by David Malakoff, Science Insider
In 2008, a small technical journal received a paper on climate science that required some special attention. The sole author was Willie Wei-Hock Soon, an aerospace engineer at the Harvard-Smithsonian Center for Astrophysics (CfA) in Cambridge, Massachusetts. The study argued that changes in the sun’s radiation output played a major role in influencing shifts in Arctic air temperatures – a view at odds with mainstream climate science, which fingered atmospheric carbon dioxide as a bigger player.
Geographer Carol Harden, the editor of the journal, Physical Geography, was aware that Soon was a vociferous critic of the idea that humans were causing global warming, and of proposals for the U.S. government to regulate greenhouse gas emissions. So “I knew that paper was hot potato,” she told ScienceInsider.
Still, Physical Geography published the 40-page study in 2009 after peer reviewers gave a green light, and Harden persuaded Soon to “adjust some of the wording… and take out some pretty toxic language” involving climate research. At the time, however, she didn’t inquire about Soon’s funding sources or potential conflicts of interest. The journal’s publisher had “no specific disclosure form that I know of,” she says. “It was pretty much the honor system.”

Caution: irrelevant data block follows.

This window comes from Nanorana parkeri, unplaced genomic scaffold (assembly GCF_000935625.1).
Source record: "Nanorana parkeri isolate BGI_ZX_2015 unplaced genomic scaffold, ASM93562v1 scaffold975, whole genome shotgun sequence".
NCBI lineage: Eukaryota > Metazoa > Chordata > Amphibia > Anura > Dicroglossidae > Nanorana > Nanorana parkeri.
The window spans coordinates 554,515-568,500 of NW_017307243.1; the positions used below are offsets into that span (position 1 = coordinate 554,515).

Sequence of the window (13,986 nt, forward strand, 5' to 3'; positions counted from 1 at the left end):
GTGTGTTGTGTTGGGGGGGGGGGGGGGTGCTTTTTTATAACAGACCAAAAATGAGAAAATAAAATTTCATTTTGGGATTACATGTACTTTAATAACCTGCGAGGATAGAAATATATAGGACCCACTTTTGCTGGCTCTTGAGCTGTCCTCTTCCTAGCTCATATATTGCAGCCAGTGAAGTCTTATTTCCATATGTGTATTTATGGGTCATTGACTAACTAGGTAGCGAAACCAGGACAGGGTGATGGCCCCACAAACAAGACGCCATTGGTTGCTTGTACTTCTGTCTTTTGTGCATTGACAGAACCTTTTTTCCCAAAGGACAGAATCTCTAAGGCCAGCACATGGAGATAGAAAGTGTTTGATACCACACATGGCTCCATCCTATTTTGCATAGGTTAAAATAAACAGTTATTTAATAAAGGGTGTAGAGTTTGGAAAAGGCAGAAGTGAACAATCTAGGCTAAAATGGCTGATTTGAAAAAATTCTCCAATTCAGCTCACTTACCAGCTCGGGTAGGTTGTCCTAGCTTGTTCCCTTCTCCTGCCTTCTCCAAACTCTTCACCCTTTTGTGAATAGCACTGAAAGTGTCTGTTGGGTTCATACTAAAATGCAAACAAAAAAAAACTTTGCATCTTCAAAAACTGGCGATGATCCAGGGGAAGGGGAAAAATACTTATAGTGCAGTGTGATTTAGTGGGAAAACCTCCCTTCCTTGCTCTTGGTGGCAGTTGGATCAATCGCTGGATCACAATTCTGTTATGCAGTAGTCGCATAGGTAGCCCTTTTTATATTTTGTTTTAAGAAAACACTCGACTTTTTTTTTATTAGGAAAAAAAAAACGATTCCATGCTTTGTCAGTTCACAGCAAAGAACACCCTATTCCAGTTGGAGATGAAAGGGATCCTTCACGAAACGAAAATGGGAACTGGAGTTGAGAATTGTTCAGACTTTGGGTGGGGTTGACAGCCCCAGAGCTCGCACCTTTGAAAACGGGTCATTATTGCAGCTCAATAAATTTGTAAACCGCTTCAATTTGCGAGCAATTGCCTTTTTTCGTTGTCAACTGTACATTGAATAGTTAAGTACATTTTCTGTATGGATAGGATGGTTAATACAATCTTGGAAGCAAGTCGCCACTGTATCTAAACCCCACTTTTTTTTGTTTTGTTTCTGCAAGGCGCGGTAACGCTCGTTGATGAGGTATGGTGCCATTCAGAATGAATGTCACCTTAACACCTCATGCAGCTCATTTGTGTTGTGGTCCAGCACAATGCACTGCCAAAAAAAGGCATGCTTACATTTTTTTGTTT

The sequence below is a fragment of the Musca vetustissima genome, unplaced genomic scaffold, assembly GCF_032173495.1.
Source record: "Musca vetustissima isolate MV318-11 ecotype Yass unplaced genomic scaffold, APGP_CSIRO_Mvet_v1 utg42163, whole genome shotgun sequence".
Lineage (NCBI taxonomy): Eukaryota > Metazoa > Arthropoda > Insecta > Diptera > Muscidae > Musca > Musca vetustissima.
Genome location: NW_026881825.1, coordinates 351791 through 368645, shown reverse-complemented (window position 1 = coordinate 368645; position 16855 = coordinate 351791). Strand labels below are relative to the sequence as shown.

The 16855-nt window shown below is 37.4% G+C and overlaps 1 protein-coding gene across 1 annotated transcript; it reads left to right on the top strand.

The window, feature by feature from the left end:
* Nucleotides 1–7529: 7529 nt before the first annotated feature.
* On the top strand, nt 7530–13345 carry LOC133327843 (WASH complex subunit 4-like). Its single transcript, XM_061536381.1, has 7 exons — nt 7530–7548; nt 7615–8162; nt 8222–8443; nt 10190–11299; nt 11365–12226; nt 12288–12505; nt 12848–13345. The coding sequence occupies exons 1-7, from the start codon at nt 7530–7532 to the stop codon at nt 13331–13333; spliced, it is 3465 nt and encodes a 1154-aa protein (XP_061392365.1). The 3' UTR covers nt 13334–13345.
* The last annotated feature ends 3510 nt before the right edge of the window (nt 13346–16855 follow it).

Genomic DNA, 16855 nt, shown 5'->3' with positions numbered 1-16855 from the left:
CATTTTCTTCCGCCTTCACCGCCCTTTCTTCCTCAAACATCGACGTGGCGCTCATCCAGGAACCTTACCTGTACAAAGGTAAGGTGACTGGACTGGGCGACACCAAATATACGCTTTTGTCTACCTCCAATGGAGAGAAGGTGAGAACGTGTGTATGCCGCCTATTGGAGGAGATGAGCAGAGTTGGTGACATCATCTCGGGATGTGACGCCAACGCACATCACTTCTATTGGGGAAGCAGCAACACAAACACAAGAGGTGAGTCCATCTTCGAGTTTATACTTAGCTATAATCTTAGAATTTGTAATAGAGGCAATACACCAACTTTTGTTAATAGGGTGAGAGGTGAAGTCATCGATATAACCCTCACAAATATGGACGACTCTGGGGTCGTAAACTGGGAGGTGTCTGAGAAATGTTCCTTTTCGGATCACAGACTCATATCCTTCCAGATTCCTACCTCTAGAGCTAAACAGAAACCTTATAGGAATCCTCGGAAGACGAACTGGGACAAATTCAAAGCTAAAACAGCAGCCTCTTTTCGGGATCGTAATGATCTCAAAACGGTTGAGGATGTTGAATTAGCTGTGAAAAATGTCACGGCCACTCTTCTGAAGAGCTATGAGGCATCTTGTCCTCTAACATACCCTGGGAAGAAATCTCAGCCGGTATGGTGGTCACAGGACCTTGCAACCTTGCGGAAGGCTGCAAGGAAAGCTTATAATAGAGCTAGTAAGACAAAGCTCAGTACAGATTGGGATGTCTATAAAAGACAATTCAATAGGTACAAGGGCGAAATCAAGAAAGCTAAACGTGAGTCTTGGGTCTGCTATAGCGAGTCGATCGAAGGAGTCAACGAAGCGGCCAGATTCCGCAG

Yesterday, however, Soon’s paper once again became a hot potato for Harden, now retired from the faculty of the University of Tennessee, Knoxville. The New York Times and other outlets reported that Soon has received extensive financial support over the past decade from fossil fuel companies and others opposed to government regulation of greenhouse gas emissions– but has not always disclosed those financial links in his technical publications. Read the entire story.